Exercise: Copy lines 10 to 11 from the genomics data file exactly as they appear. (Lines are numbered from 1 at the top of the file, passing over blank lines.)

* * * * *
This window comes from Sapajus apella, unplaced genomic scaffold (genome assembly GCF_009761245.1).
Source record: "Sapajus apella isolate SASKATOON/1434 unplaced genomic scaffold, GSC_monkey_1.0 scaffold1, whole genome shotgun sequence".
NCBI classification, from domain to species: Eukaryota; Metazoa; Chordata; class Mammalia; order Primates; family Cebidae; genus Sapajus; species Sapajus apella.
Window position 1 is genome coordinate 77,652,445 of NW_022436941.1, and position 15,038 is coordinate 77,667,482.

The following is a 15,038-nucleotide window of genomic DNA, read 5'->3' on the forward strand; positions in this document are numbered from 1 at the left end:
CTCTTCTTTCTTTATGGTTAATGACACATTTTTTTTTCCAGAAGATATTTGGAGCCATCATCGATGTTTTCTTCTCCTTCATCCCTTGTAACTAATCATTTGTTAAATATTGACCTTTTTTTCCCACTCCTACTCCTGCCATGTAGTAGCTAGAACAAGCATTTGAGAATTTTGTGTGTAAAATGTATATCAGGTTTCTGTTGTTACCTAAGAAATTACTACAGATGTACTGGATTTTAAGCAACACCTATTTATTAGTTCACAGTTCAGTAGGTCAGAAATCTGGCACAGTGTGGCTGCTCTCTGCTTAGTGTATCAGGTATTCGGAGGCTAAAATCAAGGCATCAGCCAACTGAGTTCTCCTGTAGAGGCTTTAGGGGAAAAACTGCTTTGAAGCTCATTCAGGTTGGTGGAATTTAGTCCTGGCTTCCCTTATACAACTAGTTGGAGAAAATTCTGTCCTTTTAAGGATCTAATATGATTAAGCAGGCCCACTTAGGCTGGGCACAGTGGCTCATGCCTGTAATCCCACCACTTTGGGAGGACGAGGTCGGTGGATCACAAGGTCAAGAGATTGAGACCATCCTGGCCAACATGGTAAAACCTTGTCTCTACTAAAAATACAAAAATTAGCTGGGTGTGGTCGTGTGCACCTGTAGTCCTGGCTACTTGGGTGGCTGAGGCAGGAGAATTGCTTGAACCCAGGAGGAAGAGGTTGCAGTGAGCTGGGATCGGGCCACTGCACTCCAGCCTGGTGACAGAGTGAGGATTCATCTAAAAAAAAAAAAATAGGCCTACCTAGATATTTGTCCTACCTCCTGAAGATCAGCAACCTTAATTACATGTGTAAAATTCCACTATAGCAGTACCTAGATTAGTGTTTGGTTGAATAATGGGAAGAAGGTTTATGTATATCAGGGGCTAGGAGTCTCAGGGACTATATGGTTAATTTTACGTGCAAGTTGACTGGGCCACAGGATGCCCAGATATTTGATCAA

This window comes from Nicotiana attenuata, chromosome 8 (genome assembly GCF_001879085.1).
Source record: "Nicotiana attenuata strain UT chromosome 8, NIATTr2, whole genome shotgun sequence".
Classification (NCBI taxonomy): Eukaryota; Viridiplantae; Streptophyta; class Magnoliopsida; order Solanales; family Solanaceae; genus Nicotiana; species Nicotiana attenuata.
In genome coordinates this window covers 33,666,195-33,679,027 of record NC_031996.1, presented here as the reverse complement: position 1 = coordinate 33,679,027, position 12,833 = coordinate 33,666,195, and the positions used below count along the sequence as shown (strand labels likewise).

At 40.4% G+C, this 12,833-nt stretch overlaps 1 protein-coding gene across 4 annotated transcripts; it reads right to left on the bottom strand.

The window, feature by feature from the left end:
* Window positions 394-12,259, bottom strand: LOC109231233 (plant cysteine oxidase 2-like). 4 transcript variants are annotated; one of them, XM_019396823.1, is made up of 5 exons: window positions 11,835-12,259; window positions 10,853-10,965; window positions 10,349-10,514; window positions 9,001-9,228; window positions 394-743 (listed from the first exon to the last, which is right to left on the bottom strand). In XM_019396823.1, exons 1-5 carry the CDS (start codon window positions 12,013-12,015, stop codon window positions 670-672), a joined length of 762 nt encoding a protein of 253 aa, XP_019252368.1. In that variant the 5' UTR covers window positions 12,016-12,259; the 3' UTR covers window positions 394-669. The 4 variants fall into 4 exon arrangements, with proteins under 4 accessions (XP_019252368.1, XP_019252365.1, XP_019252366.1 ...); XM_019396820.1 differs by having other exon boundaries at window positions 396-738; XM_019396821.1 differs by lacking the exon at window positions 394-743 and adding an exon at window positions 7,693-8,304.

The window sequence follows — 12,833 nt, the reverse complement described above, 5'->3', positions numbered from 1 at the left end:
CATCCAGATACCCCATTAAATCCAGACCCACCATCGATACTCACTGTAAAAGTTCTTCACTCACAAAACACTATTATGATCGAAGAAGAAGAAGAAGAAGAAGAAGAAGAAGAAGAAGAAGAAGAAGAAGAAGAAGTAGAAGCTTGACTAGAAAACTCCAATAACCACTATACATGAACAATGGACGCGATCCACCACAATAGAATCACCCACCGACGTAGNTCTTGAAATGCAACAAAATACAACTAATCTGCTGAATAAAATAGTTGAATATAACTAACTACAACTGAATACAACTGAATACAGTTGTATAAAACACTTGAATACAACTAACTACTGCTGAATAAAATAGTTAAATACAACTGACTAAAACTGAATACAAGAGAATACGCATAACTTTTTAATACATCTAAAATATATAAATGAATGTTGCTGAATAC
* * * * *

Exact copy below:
In genome coordinates this window covers 33,666,195-33,679,027 of record NC_031996.1, presented here as the reverse complement: position 1 = coordinate 33,679,027, position 12,833 = coordinate 33,666,195, and the positions used below count along the sequence as shown (strand labels likewise).

At 40.4% G+C, this 12,833-nt stretch overlaps 1 protein-coding gene across 4 annotated transcripts; it reads right to left on the bottom strand.